Siemens Ingenuity for Life in the Service of Death During the Third Reich

Matthew Fox
Jakobovits Center for Medical Ethics, Ben Gurion University, Israel

BACKGROUND: Siemens is known today as a global leader in innovative medical technology, with a strong presence in medical imaging. The company began in 1847 as a small family business in Berlin, co-founded by Ernst Werner von Siemens. Today, the German conglomerate is the largest industrial manufacturing company in Europe. However there is a dark chapter in the illustrious corporate history: the company’s activates during the Nazi era from1933-1945.

MEDICAL IMAGING: Seimens supplied and maintained the state of the art X-ray machines used in unethical clinical practices in Germany and its occupied territories. These included X-ray machines used in the national forced sterilization campaign starting in 1935 as an investigative alternative to surgical sterilization. An estimated 300,000 to 400,000 German citizens were sterilized during the campaign. Later in the war, Siemens was commissioned to install and maintain X-ray machines in Auschwitz and Ravensbrück for a series of heinous experiments performed by Dr. Horest Schumann. The experiments were an attempt to actualize the Nazi plan of clandestine mass sterilization by X-ray of what were considered sub-human Slavic nations. Siemens supplied and maintained specialized mobile X-ray units for the SS X-ray “Storm unit” (Röntgensturmbann) which operated from 1938-1945. The declared goal of this unit was to allow for early detection of tuberculosis and create a “People’s Roentgen Registry”. The unit was led by a senior radiologist and SS officer Prof. Hans Holfelder. Ultimately, rather than screening for early intervention to help TB patients, the unit used the machines to serve various “racial hygiene” goals to “cleans” the German occupied populations.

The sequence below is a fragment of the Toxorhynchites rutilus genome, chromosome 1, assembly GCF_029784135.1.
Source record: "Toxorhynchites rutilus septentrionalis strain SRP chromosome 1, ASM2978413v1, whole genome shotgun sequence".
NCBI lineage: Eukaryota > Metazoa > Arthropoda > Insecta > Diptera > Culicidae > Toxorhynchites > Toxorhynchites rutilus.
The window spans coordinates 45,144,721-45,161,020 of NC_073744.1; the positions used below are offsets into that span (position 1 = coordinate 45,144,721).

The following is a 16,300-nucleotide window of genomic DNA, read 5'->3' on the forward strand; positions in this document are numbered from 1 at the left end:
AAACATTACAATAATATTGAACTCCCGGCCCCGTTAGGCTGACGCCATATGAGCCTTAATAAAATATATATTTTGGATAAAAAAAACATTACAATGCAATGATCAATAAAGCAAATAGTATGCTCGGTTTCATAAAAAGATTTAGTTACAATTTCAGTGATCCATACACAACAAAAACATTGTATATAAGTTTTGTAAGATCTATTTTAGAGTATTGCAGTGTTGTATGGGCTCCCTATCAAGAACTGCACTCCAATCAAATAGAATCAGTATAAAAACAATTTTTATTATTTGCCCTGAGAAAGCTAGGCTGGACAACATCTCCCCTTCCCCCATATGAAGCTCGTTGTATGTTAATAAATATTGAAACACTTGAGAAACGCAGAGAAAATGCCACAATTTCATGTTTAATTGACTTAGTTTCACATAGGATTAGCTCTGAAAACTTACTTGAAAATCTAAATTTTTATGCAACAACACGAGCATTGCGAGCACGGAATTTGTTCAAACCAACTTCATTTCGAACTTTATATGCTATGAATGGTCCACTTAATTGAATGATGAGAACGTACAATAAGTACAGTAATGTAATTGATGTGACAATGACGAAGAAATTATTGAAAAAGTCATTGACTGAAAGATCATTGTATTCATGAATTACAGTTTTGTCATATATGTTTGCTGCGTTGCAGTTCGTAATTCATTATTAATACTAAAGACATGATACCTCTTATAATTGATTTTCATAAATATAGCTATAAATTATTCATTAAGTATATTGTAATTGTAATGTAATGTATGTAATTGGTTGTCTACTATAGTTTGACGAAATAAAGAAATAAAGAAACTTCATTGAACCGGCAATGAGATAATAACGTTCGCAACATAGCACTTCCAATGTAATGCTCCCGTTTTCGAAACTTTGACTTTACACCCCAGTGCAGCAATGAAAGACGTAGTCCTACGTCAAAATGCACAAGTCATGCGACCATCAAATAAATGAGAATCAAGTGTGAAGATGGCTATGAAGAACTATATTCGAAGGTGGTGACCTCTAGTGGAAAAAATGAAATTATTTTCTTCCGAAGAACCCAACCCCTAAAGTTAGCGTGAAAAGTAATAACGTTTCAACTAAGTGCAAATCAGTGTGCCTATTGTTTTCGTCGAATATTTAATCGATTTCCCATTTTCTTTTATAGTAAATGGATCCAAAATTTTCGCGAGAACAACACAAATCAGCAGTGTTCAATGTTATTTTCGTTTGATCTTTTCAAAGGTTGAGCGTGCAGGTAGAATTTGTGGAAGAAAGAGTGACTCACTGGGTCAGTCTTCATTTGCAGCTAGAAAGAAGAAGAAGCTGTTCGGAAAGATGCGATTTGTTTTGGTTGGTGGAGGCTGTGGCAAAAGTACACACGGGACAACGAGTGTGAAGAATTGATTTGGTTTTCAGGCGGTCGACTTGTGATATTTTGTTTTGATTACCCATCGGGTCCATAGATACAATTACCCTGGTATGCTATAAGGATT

SLAVE LABOR: To keep up with the increasing production demand of the Nazis, Siemens made use of at least 80,000 forced laborers in nearly 400 factories with prisoners from Auschwitz, Buchenwald, Mauthausen, Sachsenhausen and other concentration camps. The slave laborers, men and woman, usually worked for twelve hours a day under conditions of extreme exploitation and dehumanization. In 1998, Siemens was forced to set up a special fund to pay compensation to slave laborers it exploited.

DESPOLIATION: Siemens took an active role in the so-called “Aryanization” of the German economy which included the forced seizure and expropriation of Jewish businesses and foreign companies in the occupied territories for resale at below market value to approved German companies.

CONCLUSION: As radiologist we have a special duty to recall the deadly interface between science, technology and the distorted biomedical Nazi vision.

Matt Fox
Matt Fox